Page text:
Venezuela Shuts Down Two Cryptocurrency Exchanges
The government of Venezuela has taken action against two cryptocurrency exchange operators in the country. Both of them allow customers to convert between a number of cryptocurrencies and bolivars and send remittances abroad.
Operation Paper Hands
The Venezuelan government’s “Operation Paper Hands” began a new phase this week “with the dismantling of 3 illegal remittance houses: Intercash, Rapidcambio, and Airtm,” according to the country’s Prosecutor General, Tarek William Saab. He described:
Operation Paper Hands is the largest anti-litigation procedure in the country’s history. So far 112 people have been arrested, of whom 107 have already been brought to court.
The operation “seeks to take action against individuals and companies that have incurred misappropriation, [and] dissemination of false information about the exchange rate,” he explained, adding that “1,382 bank accounts have been frozen in which a sum exceeding 711,967 million bolivars [~US$10.6 million] has been blocked.” Furthermore, he indicated that he has also requested the blockade of 247 bank accounts, 40 new arrest warrants, and 104 raids, according to a notice by the country’s Public Ministry.
Out of the three aforementioned exchanges, the latter two engage in exchanging between cryptocurrencies and bolivars. Airtm supports the conversion of zcash, bitcoin, bitcoin cash, ether, ripple, litecoin, monero, dogecoin, and tether. Rapidcambio allowed customers to exchange and send remittances using bitcoin, ether, bitcoin cash, dash, litecoin, and ripple.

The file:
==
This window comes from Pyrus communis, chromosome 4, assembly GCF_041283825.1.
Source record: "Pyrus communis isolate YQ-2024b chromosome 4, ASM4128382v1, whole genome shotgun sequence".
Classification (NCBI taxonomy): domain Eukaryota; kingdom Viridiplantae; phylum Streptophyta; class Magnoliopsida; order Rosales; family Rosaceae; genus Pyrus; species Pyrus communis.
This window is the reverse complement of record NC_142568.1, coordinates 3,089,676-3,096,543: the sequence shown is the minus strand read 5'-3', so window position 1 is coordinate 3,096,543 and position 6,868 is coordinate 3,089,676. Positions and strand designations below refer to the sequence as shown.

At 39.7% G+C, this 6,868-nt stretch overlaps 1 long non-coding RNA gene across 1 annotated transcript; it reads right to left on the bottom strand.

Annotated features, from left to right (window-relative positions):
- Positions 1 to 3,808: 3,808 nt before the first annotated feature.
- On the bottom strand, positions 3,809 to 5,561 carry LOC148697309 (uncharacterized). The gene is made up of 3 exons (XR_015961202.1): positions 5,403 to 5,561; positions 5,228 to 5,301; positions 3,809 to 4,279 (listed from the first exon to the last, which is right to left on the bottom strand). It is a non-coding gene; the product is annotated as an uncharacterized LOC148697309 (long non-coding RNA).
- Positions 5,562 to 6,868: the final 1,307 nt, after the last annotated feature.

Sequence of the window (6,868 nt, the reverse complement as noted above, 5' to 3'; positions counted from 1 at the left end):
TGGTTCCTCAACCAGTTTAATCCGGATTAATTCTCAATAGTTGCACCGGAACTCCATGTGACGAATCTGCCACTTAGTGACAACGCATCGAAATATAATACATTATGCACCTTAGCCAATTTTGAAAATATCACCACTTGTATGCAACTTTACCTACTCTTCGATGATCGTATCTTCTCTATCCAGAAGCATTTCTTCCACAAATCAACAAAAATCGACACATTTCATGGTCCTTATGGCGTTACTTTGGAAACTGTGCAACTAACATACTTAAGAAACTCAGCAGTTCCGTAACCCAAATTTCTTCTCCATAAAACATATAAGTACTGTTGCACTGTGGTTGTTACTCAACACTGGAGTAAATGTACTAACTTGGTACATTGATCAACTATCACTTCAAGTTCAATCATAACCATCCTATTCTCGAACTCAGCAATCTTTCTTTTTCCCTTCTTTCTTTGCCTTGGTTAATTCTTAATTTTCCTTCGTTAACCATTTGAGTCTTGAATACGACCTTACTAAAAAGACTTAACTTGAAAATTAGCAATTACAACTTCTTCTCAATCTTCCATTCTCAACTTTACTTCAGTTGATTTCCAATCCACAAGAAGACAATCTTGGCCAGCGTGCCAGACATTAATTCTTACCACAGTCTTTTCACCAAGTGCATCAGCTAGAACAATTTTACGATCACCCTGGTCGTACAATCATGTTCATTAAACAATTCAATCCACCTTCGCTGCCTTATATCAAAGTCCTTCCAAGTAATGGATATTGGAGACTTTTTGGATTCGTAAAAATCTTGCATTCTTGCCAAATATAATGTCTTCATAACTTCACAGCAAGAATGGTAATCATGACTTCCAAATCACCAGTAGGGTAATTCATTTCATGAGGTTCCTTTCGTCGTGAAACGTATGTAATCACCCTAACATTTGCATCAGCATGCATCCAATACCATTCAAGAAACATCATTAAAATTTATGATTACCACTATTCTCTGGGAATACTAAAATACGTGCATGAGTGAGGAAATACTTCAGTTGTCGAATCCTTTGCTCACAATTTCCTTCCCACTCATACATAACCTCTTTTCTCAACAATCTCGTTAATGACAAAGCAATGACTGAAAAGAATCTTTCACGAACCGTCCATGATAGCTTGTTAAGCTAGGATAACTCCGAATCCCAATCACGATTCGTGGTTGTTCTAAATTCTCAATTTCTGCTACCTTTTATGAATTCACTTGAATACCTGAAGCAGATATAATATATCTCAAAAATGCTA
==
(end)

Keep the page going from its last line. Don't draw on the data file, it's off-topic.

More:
Charges Against the Exchanges
Saab noted that these exchanges operate through websites registered abroad as well as Twitter accounts and other social networks, adding that they use international parent bank accounts in the U.S., Chile, Ecuador, and Panama. The crackdown, therefore, only affects their operations in Venezuela.
He elaborated, “In those accounts, they received deposits in cash or transfers, and then converted at a high and unreal exchange rate,” adding that “I have spoken with the President of the Republic to create new detention centers for these criminals.”
Efecto Cocuyo then quoted the Prosecutor General exclaiming:
I want someone to explain to me how in September of 2017 a dollar cost 15,000 bolivars; in December it was 100,000 bolivars; in January of this year 200,000 bolivars and at the end of March 500,000 bolivars.
Rapidcambio Shut Down
At the time of this writing, one of the exchanges above has already closed down. Rapidcambio posted a notice on its website stating that it has “always demonstrated its responsibility, honesty, seriousness and a true commitment to providing a service to all Venezuelans who are abroad.”
In addition, the company emphasized, “our company has never set or intended to fix market prices, our exchange rates have always been given by the law of supply and demand, as a free market without any imposition.”
Nonetheless, Rapidcambio concluded:
Unfortunately we are in need to close our operations indefinitely due to the unjust persecution to exchange houses in Venezuela by the National Government.
What do you think of Venezuela shutting down these exchange operators? Let us know in the comments section below.
Images courtesy of Shutterstock, Rapidcambio, Airtm, Vtv Canal8, and the Venezuelan government.
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